"I've always been fascinated with history and finding stuff, always good at finding things," Mr. Travers said. "I remember finding a $10 bill my brother wanted me to have, but he lost it on the way home. I looked for it and found it. We had nine kids, so everything counted."
Mr. Travers wants to know the stories behind his treasures. Some are easier to learn about than others. He held up two shoe buckles perhaps dating from the early 17th century that he found in Brockton, once the shoemaking capital of the world. "This one is sterling silver, made in the 1700s. It came from a rich man's shoe. This one is everyday metal and belonged to a working man," he said
Some artifacts tell their own graphic stories. Mr. Travers held up a ragged, marble-sized lead circle, pitted with indentations. "Know what this is?" he asked. It's a piece of grapeshot from the Civil War. Those indentations are teeth marks. They didn't have anesthesia in those days, so soldiers put a piece of grapeshot between their teeth to bite on when surgeons were working on them."
Mr. Travers has had several metal detecting machines and his favorite is an Australian model. "You want to 'null' the ground — balance the electromagnetic field — so you can get good readings," he said.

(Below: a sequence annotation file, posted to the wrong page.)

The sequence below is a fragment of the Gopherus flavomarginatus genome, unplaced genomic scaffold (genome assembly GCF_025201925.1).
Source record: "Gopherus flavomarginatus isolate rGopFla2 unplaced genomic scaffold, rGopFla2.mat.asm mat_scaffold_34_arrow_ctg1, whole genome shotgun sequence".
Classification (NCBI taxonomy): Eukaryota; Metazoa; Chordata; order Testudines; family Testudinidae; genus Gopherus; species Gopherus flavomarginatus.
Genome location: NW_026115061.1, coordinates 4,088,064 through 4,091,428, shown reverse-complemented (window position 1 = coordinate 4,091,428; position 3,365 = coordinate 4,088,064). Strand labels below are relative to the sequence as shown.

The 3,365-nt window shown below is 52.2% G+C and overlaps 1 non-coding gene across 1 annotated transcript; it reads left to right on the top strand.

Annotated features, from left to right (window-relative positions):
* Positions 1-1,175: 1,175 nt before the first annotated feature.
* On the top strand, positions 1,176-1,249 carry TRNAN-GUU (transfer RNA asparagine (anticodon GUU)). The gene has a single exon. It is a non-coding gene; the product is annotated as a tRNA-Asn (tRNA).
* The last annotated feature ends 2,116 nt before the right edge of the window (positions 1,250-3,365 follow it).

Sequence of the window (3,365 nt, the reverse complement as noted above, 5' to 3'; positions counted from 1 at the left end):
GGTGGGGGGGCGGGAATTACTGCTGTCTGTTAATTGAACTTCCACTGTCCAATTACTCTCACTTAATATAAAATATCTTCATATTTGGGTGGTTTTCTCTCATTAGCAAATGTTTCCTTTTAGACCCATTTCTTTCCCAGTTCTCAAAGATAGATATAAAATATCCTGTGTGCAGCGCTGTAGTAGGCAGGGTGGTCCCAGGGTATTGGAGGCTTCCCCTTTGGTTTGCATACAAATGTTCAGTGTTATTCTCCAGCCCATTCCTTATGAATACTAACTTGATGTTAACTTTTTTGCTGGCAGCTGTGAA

Having nulled a lot of ground over 20 years, Mr. Travers recently tumbled some of the fruits of his labor from envelopes and strongboxes on to a table at Wrap 'n Roll restaurant in Vineyard Haven.
His treasures include arrowheads, a stone borer ("for working threads through deerskin), aged coins with faded markings, a pre-Civil War promotional penny minted by a retailer promising five cents in value if redeemed at his store.
There are other stories. "I found this bag of rings and a watch buried under a tree in Brockton," Mr. Travers said. "About a dozen watches from the 1970s and 1980s. I'm guessing a thief buried them but couldn't remember where he stashed them or wasn't able to get back to them."
Mr. Travers turned several large copper coins over in his hands. "These were minted by the U.S. government and used as trade coins and peace coins to build relationship with Native Americans," he said.
Mr. Travers called attention to skilled handwork in a pewter spoon from the 1700s and evident in vintage watches and jewelry, shoe buckles, and Victorian cowl fasteners. "Here's a pendant set with mother of pearl and garnet," he said. "This was probably Island-made because it's silver, which is cheaper than gold and silver's good to set materials from the sea in."
Over the years, Mr. Travers has discovered unexpected benefits from his metal detecting avocation. "This has opened up a lot for me," he said. "It keeps you fit and learning, nonstop."
For people who want to find things, Mr. Travers has simple advice: "Keep your eyes on the ground."
For those who've lost things or want to return found things, he says, "Put an ad in the MV Times — but just say what you've lost or found — don't describe it."